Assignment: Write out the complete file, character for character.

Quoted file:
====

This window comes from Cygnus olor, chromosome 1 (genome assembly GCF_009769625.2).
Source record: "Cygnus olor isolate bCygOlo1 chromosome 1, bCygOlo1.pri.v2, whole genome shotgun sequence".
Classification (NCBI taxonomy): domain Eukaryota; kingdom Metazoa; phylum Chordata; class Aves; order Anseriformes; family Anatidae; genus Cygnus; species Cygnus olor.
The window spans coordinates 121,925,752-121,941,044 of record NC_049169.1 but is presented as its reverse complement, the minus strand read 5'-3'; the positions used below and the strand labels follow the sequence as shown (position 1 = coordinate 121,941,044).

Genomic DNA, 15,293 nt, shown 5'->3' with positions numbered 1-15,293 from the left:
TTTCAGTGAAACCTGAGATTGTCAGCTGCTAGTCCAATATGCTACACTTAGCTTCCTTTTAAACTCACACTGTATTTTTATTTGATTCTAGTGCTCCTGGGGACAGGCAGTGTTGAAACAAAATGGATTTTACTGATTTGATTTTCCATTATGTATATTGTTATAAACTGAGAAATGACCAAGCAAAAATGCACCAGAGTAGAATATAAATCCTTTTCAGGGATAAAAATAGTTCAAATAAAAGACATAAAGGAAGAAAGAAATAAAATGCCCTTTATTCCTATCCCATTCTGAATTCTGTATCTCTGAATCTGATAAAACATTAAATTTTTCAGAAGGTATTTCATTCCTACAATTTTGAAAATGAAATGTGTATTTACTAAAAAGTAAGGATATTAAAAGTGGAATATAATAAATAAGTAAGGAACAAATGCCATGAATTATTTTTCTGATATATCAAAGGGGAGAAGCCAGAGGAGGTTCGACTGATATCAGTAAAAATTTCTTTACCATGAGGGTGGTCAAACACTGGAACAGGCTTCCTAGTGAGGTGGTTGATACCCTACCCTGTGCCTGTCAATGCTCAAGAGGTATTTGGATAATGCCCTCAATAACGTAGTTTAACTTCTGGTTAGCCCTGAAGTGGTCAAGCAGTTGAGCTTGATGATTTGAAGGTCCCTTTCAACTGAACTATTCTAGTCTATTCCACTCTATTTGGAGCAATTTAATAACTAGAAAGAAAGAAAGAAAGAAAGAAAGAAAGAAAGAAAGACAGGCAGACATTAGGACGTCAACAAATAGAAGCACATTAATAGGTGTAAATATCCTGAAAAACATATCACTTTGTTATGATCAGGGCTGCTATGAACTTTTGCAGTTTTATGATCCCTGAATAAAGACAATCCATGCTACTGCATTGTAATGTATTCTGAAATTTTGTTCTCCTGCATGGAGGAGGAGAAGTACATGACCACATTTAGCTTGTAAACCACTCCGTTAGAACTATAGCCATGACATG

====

This window comes from Cygnus olor, chromosome 1 (genome assembly GCF_009769625.2).
Source record: "Cygnus olor isolate bCygOlo1 chromosome 1, bCygOlo1.pri.v2, whole genome shotgun sequence".
Classification (NCBI taxonomy): domain Eukaryota; kingdom Metazoa; phylum Chordata; class Aves; order Anseriformes; family Anatidae; genus Cygnus; species Cygnus olor.
The window spans coordinates 121,925,752-121,941,044 of record NC_049169.1 but is presented as its reverse complement, the minus strand read 5'-3'; the positions used below and the strand labels follow the sequence as shown (position 1 = coordinate 121,941,044).

Genomic DNA, 15,293 nt, shown 5'->3' with positions numbered 1-15,293 from the left:
TTTCAGTGAAACCTGAGATTGTCAGCTGCTAGTCCAATATGCTACACTTAGCTTCCTTTTAAACTCACACTGTATTTTTATTTGATTCTAGTGCTCCTGGGGACAGGCAGTGTTGAAACAAAATGGATTTTACTGATTTGATTTTCCATTATGTATATTGTTATAAACTGAGAAATGACCAAGCAAAAATGCACCAGAGTAGAATATAAATCCTTTTCAGGGATAAAAATAGTTCAAATAAAAGACATAAAGGAAGAAAGAAATAAAATGCCCTTTATTCCTATCCCATTCTGAATTCTGTATCTCTGAATCTGATAAAACATTAAATTTTTCAGAAGGTATTTCATTCCTACAATTTTGAAAATGAAATGTGTATTTACTAAAAAGTAAGGATATTAAAAGTGGAATATAATAAATAAGTAAGGAACAAATGCCATGAATTATTTTTCTGATATATCAAAGGGGAGAAGCCAGAGGAGGTTCGACTGATATCAGTAAAAATTTCTTTACCATGAGGGTGGTCAAACACTGGAACAGGCTTCCTAGTGAGGTGGTTGATACCCTACCCTGTGCCTGTCAATGCTCAAGAGGTATTTGGATAATGCCCTCAATAACGTAGTTTAACTTCTGGTTAGCCCTGAAGTGGTCAAGCAGTTGAGCTTGATGATTTGAAGGTCCCTTTCAACTGAACTATTCTAGTCTATTCCACTCTATTTGGAGCAATTTAATAACTAGAAAGAAAGAAAGAAAGAAAGAAAGAAAGAAAGAAAGACAGGCAGACATTAGGACGTCAACAAATAGAAGCACATTAATAGGTGTAAATATCCTGAAAAACATATCACTTTGTTATGATCAGGGCTGCTATGAACTTTTGCAGTTTTATGATCCCTGAATAAAGACAATCCATGCTACTGCATTGTAATGTATTCTGAAATTTTGTTCTCCTGCATGGAGGAGGAGAAGTACATGACCACATTTAGCTTGTAAACCACTCCGTTAGAACTATAGCCATGACATG